Don DeLillo’s 1985 novel White Noise is an almost absurdist tale of angst and fear in modern post-Industrial life. Narrator Jack Gladney frequently discusses death, but characters in the novel go to great lengths to avoid death. Disasters run throughout the novel, witnessed both on television and in real life by various characters. These disasters are the white noise of modern life, the background music that reminds us always that death is lurking.
Watch any major television network in real-life, and a string of disasters play out across the screen. Recently, two Russian airliners crashed, believed to be the work of terrorists. Industrial accidents, hurricanes, wild fires, the list goes on. Jack Gladney and his family watch disasters on their televisions. “That night, a Friday, we gathered in front of our set, as was the custom and the rule…. There were floods, earthquakes, mud slides, erupting volcanoes” . The ironic thing about these disasters is that they are all natural occurrences, and Gladney’s family absorbs them as if they were watching a Made-For-TV movie of the week. “We were otherwise silent, watching houses slide into the ocean, whole villages crackle and ignite in a mass of advancing lava. Every disaster made us wish for more, for something bigger, grander, more sweeping”.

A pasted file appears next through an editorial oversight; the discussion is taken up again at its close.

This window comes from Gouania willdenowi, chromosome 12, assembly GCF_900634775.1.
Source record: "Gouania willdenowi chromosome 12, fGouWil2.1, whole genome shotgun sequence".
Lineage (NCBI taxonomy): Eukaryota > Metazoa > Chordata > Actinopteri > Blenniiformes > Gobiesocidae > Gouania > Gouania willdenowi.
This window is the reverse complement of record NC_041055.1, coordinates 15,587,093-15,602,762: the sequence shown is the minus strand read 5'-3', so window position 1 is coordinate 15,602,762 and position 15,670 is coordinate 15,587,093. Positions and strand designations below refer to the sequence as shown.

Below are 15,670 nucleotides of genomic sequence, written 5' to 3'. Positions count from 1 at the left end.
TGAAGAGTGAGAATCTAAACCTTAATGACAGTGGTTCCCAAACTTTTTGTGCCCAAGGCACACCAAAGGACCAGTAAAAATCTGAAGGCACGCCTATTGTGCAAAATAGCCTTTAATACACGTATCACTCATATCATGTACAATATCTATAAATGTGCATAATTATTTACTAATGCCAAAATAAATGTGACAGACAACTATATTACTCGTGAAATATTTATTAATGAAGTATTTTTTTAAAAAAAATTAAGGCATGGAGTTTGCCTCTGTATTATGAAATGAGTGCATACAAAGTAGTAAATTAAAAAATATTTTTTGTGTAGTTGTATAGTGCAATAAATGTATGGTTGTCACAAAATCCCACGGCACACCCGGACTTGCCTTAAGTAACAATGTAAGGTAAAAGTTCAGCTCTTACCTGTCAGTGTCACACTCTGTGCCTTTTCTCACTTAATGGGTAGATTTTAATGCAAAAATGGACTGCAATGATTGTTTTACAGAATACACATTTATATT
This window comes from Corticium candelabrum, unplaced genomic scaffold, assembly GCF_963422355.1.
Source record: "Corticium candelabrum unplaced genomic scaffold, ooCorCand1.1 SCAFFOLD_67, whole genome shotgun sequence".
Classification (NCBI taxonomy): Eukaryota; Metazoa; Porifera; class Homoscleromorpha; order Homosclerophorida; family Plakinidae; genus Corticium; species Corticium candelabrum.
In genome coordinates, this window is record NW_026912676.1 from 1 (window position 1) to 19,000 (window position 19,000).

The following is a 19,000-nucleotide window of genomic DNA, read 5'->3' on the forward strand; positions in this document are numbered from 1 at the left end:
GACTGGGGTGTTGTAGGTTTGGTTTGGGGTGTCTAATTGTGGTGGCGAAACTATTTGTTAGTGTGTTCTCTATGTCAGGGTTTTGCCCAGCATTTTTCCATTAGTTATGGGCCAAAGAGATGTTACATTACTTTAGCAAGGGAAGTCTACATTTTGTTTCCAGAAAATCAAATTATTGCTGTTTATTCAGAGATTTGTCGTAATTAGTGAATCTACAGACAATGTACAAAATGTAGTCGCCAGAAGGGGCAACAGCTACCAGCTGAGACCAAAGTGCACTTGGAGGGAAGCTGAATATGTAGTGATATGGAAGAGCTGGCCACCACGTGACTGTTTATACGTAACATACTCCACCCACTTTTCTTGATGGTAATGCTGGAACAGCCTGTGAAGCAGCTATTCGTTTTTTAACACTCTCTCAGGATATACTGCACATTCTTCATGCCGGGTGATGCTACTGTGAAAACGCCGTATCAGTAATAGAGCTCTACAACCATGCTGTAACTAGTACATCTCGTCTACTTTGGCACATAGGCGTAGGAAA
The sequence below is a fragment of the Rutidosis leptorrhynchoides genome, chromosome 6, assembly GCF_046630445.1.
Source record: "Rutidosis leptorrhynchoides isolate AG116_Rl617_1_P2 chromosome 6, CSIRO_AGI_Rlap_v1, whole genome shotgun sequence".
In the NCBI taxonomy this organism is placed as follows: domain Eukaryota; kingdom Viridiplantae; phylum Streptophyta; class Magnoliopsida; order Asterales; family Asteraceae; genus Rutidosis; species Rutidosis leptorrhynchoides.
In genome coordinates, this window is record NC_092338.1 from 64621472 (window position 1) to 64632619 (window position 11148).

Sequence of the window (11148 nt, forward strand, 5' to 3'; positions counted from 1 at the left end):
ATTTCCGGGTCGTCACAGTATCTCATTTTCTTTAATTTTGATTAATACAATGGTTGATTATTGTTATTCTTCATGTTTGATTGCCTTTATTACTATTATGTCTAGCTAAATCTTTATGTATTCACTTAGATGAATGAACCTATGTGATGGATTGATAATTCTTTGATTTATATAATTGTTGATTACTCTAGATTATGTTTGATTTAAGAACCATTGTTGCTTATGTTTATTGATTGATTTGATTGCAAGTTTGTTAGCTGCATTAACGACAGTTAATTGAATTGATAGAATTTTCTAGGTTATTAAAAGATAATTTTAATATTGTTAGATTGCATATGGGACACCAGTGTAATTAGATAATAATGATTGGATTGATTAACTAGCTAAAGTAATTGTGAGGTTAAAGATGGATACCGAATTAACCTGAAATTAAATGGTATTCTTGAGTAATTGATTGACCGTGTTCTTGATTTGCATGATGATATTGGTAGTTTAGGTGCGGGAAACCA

The disasters on television are tragic, but removed from the reality of the novel. Gladney and his family watch them attentively, disassociated from the tragedy. Later in the novel, Gladney is at the airport to pick up his daughter Bee. Half and hour before her flight, passengers from another plane disembark, relating the story of how their plane almost crashed. One man relates the story, while a crowd listens. “They were content to let the capped and vested man speak on their behalf. It was as though they were being told of an event they hadn’t personally been involved in. They were interested in what he said, even curious, but also clearly detached” . Again, the disaster plays out as if it were on television. The people, even those who had been on the plane, are unable to experience any near tragedy with any sort of emotional impact.